A novel, massively parallel implementation of the Galerkin finite element method is used to study three-dimensional, time-dependent flows which occur during the rapid growth of potassium dihydrogen phosphate crystals from solution in a system employed by researchers at Lawrence Livermore National Laboratory. Computations for the hydrodynamics of system spin up and steady rotation indicate the importance of time-dependent flow phenomena and emphasize the significant role played by the support and crystal geometry in forming the complicated flows in this system. Predicted flow structures correlate well with experimental observations of inclusion formation.
Bibliographical noteFunding Information:
Part of this work was presented at the Second International Workshop on Modelling in Crystal Growth in Durbuy, Belgium, 13 16 October 1996; participation in this workshop was enabled by a grant from the National Science Foundation, Division of International Programs.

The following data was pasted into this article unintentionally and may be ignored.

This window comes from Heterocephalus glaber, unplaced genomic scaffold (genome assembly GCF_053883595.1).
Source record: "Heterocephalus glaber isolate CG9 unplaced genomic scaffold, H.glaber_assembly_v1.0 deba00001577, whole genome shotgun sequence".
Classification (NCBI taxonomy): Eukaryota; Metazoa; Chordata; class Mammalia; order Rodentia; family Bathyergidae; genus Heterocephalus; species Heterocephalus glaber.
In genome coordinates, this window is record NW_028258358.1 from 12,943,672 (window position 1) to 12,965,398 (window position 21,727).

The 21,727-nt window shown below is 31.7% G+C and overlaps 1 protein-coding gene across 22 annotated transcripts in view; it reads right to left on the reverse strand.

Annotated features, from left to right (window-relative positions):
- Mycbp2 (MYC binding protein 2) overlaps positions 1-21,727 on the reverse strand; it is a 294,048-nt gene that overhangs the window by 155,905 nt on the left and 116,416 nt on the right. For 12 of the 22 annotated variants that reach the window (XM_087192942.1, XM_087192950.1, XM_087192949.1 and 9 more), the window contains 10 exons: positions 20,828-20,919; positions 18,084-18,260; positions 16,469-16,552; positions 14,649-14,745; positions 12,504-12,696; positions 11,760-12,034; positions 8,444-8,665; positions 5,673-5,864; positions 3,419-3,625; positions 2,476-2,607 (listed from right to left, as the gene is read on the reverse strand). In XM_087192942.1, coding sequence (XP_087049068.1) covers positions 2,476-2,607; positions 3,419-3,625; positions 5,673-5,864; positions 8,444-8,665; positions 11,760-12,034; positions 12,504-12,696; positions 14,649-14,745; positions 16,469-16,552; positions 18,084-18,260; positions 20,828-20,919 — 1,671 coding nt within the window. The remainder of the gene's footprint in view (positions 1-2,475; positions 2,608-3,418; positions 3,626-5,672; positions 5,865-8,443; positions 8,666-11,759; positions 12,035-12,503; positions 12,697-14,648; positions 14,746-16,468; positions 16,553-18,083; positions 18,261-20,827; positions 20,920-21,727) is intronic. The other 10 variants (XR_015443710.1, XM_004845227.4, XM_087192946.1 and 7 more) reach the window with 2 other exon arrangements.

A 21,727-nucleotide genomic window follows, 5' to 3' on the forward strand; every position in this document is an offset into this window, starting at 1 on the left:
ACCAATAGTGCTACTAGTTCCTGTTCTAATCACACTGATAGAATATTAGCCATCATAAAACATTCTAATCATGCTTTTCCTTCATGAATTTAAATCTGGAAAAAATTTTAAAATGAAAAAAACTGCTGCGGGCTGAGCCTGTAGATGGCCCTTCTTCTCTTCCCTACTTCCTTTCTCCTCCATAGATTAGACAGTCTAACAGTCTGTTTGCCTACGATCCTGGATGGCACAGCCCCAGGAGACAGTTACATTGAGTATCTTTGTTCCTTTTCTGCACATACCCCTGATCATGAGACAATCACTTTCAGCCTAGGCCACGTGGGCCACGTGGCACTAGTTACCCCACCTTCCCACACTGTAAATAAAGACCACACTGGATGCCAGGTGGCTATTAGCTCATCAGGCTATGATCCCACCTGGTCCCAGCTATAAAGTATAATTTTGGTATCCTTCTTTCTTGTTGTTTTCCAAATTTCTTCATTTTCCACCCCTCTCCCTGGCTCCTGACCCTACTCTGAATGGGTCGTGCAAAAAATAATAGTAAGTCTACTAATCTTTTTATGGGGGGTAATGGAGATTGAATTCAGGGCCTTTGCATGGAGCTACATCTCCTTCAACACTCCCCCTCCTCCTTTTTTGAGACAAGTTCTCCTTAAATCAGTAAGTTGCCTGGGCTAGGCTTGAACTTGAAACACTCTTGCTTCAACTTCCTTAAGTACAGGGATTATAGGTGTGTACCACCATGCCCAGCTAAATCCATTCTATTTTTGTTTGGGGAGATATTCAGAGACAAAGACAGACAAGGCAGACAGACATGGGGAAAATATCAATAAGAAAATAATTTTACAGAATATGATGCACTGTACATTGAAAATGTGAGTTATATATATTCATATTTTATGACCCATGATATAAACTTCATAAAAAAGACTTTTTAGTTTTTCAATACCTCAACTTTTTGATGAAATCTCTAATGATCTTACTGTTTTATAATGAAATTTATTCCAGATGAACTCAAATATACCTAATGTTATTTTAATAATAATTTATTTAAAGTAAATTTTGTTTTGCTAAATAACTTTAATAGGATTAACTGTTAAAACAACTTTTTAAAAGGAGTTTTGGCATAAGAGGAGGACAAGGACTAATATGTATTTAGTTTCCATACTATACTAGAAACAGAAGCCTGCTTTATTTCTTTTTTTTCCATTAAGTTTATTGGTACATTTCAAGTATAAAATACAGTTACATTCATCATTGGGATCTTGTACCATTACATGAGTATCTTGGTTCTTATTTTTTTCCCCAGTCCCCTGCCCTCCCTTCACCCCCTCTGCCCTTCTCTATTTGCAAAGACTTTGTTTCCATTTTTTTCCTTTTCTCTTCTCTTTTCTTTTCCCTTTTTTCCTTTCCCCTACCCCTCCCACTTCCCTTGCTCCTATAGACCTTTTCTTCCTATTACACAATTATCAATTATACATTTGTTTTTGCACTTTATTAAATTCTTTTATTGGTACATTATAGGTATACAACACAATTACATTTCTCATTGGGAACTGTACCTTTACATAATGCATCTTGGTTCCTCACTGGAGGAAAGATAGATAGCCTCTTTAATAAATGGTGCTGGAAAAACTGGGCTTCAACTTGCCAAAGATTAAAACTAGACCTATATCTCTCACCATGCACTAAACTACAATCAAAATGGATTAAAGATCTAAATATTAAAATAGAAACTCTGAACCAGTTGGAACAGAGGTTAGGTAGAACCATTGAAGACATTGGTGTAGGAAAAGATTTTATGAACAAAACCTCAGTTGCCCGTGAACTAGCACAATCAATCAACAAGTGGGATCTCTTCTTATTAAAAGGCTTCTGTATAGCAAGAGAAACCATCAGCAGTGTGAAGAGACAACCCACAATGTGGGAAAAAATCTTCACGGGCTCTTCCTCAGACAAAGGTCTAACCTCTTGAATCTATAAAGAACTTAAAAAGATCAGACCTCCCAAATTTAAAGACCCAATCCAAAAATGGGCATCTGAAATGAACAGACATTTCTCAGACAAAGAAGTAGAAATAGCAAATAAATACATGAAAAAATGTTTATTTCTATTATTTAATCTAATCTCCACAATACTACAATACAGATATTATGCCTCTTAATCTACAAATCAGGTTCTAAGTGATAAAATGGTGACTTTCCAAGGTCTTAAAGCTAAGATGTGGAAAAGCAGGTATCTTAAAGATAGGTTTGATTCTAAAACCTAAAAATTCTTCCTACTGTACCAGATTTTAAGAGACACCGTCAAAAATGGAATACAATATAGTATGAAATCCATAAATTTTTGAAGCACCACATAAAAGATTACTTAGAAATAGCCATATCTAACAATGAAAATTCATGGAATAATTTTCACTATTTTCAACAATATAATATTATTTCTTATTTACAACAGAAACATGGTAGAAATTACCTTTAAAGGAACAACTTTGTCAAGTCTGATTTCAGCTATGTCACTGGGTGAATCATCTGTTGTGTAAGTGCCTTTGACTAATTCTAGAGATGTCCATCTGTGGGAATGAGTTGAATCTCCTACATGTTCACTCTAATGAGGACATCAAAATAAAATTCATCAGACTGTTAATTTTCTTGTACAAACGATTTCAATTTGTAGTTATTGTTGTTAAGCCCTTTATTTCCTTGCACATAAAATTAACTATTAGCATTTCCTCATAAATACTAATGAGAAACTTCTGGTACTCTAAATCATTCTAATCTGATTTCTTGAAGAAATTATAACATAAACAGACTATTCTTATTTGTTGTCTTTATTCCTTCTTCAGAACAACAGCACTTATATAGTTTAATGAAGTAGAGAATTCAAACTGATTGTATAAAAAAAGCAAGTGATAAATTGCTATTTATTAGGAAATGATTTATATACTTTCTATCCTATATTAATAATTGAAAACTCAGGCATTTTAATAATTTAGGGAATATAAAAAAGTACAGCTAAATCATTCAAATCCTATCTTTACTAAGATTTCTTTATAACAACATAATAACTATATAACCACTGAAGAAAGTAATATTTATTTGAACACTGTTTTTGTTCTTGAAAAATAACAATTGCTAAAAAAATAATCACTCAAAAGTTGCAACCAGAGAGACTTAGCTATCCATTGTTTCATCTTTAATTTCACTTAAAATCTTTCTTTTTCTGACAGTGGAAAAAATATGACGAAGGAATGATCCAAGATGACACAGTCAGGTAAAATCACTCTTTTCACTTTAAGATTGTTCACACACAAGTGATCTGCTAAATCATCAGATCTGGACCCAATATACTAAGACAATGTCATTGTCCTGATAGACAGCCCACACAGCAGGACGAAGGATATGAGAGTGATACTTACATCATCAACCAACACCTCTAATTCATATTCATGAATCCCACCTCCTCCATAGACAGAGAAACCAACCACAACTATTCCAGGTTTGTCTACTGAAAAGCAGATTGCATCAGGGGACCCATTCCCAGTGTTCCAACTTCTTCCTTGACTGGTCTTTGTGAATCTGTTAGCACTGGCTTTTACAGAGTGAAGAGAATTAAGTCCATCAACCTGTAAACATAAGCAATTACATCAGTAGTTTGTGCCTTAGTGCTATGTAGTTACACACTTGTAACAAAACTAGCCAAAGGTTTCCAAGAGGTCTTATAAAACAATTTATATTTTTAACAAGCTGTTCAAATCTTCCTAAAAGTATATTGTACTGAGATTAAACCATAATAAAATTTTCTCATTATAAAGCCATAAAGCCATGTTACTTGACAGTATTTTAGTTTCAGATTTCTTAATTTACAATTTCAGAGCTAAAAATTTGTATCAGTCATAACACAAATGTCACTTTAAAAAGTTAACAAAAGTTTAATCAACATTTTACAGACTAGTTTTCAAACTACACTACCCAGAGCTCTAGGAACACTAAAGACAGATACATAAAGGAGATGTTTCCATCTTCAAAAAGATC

The authors wish to thank L.J. Atherton, J.J. DeYoreo, H. Robey, and N.P. Zaitseva of Lawrence Livermore National Laboratory for significant technical discussions pertaining to this research. This work was supported in part by the National Science Foundation, under grant CTS-9218842, and by the Lawrence Livermore National Laboratory. Computational resources were provided by the University of Minnesota Supercomputer Institute and the Army High Performance Computing Research Center under the auspices of the Department of the Army, Army Research Laboratory cooperative agreement DAAH04-95-2-0003/contract DAAH04-95-C-0008, the content of which does not necessarily reflect the position or policy of the government, and no official endorsement should be inferred.
- Fluid flow
- Solution growth
- Three-dimensional modeling